However, interventional techniques, such as percutaneous transluminal angioplasty (PTCA), have gained popularity as the method of choice for therapy of atherosclerotic occlusions for several reasons. The transluminal approach is a minimally invasive technique which subjects the patient to less trauma and less recovery time, especially when compared to bypass grafts which utilize homologous tissue, such as saphenous vein grafts. Often the patient suffers complications at the graft donor site which are worse than the sternotomy and anastomosis.

Although PTCA procedures are often successful, complications such as restenosis or thrombosis and embolism can occur. Intravascular stents are sometimes deployed at the PTCA site to lessen the occurrence of restenosis. However, restenosed vessels often require surgical intervention for correction.

Surgical correction of restenosis, as well as conventional bypass graft surgery, require that the heart be stopped and the patient placed on a heart/lung bypass machine during the procedure. This occurs at considerable expense and risk to the patient. In an effort to reduce the expense, risk and trauma to the patient, physicians have recently turned to minimally invasive surgical approaches to the heart, such as intercostal and endoscopic access to the surgical site. In addition, utilization of alternative graft vessels, such as the internal mammary artery (IMA), have also greatly reduced the trauma to the patient and increased the efficacy of surgical therapy.

Prior to the present invention, however, attempts at performing minimally invasive bypass grafting on a beating heart were thought to be too tedious, dangerous and difficult because of the delicate nature of the surgical procedure, the lack of adequate access through a reduced surgical field, and the lack of a way to adequately stabilize and reduce movement at the graft site. Such a minimally invasive bypass grafting performed on the beating heart eliminates the expense and risk of stopping the heart and the necessity of the heart lung bypass machine and decreases patient recovery time. For single or double bypass procedures, especially where the IMA is utilized, patient trauma and recovery time is even further decreased.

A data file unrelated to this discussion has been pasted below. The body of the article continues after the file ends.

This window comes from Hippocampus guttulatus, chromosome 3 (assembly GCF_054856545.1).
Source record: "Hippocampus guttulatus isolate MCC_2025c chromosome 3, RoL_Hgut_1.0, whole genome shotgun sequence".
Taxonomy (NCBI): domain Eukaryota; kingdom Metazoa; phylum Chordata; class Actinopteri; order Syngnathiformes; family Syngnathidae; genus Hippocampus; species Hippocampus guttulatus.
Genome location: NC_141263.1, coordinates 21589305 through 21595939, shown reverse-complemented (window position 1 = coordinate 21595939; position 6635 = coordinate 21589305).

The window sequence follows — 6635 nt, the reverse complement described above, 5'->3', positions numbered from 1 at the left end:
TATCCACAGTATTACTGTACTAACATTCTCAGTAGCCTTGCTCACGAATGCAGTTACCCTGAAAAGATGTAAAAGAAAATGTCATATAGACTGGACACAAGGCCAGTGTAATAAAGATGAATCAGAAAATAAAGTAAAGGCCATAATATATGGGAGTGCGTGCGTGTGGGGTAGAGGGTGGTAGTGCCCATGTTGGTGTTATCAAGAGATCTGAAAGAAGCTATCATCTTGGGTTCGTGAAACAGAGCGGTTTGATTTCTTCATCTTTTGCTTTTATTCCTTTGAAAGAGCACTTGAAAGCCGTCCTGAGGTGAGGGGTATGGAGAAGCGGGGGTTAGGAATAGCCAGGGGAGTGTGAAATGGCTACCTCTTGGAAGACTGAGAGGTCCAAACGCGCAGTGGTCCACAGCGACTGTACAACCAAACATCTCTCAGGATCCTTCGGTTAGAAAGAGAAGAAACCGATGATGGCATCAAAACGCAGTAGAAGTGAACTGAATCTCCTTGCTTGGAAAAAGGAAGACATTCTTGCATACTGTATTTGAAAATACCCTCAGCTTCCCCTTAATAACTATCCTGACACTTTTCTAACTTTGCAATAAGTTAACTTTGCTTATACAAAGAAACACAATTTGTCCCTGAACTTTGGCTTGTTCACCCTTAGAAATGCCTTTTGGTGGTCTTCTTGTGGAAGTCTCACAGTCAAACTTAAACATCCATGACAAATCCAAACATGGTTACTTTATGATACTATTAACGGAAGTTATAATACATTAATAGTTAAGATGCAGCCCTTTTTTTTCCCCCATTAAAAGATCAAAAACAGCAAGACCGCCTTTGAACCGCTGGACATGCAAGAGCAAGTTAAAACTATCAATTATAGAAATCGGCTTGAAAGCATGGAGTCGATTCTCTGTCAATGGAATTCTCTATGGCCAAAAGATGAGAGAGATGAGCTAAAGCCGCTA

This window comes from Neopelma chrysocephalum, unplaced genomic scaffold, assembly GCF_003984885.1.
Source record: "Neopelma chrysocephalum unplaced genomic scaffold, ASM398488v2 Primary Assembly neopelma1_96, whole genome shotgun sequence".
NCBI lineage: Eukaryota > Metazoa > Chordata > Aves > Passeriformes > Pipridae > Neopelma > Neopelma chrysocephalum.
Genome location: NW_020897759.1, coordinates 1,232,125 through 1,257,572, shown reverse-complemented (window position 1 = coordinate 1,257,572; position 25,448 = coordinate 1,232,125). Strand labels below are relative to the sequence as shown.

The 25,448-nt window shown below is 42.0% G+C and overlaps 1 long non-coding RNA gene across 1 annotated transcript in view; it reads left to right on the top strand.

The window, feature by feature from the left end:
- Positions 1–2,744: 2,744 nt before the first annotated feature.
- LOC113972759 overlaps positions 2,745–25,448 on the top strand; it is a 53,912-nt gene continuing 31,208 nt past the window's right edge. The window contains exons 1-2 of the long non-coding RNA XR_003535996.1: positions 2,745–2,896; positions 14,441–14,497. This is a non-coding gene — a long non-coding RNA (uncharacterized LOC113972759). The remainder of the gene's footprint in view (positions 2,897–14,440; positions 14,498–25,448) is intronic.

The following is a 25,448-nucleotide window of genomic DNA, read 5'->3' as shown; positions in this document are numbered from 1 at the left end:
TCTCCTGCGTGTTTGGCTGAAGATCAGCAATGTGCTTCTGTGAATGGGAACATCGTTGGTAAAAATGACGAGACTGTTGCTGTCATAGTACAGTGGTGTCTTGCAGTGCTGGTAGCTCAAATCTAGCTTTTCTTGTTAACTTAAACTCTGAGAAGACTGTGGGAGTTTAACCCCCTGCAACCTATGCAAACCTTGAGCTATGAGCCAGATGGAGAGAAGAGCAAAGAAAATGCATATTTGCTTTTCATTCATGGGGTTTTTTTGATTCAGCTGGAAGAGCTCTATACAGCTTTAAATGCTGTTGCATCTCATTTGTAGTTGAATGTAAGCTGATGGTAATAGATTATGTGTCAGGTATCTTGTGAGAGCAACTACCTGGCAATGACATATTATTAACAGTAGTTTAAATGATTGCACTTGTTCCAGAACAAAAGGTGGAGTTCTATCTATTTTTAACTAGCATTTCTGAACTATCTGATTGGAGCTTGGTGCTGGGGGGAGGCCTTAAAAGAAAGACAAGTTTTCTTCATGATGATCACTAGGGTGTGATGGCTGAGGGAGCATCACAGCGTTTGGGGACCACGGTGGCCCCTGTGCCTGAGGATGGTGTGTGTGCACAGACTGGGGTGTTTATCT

SUMMARY OF THE INVENTION

The above problems of the prior art are overcome by the present invention which provides an apparatus for stabilizing a predetermined area on a heart or other organ of a patient to enable a surgical procedure to be performed. The apparatus of the present invention comprises a bifurcated member having at least two elongated prongs, an elongated handle segment, and a means for joining the handle member to the bifurcated member. Each prong of the bifurcated member may have a first section, a second section, and a third section. The first section is adjacent the handle segment and terminates in the second section. The second section engages the heart or other organ that the surgical procedure occurs and terminates in the third section.

In one embodiment the bifurcated prongs (tines or feet) may be substantially parallel to one another along at least a portion of their bodies and may further comprise a means for movement of the tines between an open and a closed position to increase or decrease the width or spacing between the parallel portions. The moving means can comprise a scissor hinge assembly attached to an actuator rod which passes through a bore in the handle to means for selective movement of the actuator rod allowing the surgeon to space the tines at a desired distance (width) apart.